Identifying bioactive phytochemicals in spent coffee grounds for cosmetic application through global metabolite analysis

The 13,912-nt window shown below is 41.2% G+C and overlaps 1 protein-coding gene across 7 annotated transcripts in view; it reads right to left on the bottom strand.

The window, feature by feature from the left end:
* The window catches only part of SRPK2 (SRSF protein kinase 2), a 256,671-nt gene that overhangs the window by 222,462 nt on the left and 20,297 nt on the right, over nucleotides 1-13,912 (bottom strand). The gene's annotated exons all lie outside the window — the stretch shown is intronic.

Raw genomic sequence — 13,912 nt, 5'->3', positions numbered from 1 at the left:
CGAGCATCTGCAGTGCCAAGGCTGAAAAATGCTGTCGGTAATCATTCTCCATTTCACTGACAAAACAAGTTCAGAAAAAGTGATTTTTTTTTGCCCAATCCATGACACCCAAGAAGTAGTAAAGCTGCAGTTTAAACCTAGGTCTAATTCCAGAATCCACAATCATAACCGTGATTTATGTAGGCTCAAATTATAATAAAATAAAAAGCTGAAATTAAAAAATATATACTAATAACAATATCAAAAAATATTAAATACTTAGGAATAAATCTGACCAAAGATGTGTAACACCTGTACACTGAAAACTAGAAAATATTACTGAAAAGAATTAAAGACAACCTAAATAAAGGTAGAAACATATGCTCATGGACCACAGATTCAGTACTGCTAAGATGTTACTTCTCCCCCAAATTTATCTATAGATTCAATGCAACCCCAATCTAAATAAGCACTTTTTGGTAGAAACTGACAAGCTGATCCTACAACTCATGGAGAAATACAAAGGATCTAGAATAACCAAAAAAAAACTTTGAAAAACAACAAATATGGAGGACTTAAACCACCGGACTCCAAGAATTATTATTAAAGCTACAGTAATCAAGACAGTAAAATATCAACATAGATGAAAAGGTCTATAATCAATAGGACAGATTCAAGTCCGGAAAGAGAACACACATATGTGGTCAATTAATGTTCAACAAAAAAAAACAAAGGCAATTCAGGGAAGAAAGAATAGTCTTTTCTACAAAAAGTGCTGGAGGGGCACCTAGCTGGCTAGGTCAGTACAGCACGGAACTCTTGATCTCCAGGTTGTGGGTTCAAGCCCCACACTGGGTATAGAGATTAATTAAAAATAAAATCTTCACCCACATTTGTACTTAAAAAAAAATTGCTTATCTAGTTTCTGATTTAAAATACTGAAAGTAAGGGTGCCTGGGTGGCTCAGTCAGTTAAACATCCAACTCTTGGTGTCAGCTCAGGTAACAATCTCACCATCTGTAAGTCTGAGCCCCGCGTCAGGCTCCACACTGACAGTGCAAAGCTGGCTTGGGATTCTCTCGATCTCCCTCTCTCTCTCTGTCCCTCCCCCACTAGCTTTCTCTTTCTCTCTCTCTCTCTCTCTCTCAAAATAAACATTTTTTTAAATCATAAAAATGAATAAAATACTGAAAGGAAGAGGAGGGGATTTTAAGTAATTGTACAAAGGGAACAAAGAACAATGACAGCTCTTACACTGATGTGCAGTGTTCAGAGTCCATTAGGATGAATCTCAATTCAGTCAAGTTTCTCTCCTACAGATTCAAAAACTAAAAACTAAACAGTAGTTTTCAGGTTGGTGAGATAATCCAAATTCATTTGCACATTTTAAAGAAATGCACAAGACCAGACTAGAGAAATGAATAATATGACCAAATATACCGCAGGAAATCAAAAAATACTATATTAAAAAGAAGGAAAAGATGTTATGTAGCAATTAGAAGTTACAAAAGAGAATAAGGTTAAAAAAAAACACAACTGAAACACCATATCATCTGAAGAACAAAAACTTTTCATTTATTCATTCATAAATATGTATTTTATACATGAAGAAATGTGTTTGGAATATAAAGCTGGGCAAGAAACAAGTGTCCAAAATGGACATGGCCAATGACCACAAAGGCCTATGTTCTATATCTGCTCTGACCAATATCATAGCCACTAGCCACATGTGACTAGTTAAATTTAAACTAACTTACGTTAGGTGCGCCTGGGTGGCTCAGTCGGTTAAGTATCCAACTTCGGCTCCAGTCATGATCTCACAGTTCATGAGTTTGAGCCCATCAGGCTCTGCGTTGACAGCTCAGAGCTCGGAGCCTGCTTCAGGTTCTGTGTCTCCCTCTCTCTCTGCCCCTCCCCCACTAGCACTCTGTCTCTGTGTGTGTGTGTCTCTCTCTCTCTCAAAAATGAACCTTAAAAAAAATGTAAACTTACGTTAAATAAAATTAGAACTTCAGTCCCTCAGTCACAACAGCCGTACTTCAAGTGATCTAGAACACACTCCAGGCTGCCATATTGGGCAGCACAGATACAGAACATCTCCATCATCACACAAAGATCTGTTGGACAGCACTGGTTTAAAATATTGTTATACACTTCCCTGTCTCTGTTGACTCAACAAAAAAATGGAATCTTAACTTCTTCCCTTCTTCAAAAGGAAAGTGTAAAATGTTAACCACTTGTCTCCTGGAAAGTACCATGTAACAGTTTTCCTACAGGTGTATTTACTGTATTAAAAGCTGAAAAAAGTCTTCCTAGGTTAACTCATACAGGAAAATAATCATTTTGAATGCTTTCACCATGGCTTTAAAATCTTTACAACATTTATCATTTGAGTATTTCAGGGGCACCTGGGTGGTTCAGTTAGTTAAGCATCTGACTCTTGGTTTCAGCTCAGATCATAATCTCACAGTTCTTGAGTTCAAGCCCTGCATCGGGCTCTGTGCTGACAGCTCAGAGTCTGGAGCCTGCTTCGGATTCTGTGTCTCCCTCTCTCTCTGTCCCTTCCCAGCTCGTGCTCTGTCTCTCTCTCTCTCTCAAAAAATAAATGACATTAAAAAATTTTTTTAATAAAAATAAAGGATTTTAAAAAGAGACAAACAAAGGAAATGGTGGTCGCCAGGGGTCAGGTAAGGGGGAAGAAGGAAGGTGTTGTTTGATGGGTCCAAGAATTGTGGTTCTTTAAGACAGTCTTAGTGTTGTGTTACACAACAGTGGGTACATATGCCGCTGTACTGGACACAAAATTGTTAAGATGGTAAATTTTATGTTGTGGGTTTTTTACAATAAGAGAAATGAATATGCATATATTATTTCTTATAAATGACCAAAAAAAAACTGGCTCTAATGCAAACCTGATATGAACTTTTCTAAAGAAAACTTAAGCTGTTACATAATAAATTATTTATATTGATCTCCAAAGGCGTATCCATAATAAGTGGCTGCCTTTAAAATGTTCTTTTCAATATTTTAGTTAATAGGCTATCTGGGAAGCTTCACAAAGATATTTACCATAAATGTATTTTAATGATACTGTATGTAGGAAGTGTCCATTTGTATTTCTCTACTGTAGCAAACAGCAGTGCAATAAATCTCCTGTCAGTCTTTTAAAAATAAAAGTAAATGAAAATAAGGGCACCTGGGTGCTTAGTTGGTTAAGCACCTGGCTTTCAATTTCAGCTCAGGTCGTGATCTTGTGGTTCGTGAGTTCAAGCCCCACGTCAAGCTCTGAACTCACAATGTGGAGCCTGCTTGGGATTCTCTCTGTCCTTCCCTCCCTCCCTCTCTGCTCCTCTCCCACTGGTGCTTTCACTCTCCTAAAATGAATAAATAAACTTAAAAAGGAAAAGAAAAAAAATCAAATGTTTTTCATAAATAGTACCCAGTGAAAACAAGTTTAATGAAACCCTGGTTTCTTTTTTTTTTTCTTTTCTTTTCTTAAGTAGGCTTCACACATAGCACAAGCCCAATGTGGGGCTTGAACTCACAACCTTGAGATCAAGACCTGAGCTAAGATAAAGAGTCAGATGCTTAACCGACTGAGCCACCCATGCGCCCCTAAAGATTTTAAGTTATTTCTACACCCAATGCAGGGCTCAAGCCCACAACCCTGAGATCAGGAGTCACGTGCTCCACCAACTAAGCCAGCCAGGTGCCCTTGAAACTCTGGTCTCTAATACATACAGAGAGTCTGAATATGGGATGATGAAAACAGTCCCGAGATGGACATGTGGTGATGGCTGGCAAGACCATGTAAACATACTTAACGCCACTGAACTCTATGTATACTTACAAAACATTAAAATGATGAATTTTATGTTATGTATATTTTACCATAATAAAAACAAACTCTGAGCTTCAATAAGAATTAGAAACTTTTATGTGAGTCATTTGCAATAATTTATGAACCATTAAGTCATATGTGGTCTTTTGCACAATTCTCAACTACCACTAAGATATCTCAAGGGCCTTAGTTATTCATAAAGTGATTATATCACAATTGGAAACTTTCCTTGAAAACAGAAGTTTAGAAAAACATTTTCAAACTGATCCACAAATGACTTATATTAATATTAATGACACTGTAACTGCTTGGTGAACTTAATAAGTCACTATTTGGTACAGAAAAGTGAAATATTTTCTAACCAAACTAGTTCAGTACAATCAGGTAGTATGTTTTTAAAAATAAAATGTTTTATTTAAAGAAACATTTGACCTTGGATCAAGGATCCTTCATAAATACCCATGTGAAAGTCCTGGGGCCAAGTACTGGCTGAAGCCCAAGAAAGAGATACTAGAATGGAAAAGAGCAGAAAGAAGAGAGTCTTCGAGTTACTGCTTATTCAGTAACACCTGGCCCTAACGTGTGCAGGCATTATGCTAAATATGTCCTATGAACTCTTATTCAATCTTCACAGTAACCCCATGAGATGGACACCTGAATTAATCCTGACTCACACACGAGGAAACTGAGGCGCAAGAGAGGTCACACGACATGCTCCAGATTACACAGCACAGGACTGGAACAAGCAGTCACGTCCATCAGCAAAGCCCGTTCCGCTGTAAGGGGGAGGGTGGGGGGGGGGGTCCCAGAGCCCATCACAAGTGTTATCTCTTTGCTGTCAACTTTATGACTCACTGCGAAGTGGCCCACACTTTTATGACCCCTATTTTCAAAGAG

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Annually, more than 6 million tons of spent coffee grounds (SCG) are generated worldwide. The present study explores the possible use of spent coffee grounds as the raw materials for cosmetics industry. The main objective of this project are to investigate the chemical profiles and identify the bioactive compounds for cosmetics application through global metabolite analysis. The compounds extracted from SCG of Ethiopia coffee (Yirgacheffe), Costa Rican coffee (Tarrazu) and Hawaiian coffee (Kona) were analyzed by ultra-high pressure liquid chromatography coupled with mass spectrometry (UPLC-MS). The ion chromatograms were submitted to XCMS platform operated by Center for Metabolomics at the Scripps Research Institute. The peak detection, peak grouping, spectra extraction, and retention alignment were processed by XCMS. The spectra were annotated and the compounds were identified and categorized by integration with METLIN, the world's largest metabolite database. Multivariate and univariate statistical analysis including PCA and cloud-plot were performed by XCMS to compare the chemical profiles between the three coffee cultivars. These analyses indicated that each cultivar showed a specific cluster. Over 200 compounds related to anti-oxidant, anti-inflammatory, anti-tyrosinase and anti-tumor for skin care application were identified by XCMS. Therefore, the presence of bioactive compounds in SCG makes it a potential source of raw material for cosmetic application (e.g., anti-oxidant, anti-inflammatory, skin-whiting, and anti-aging).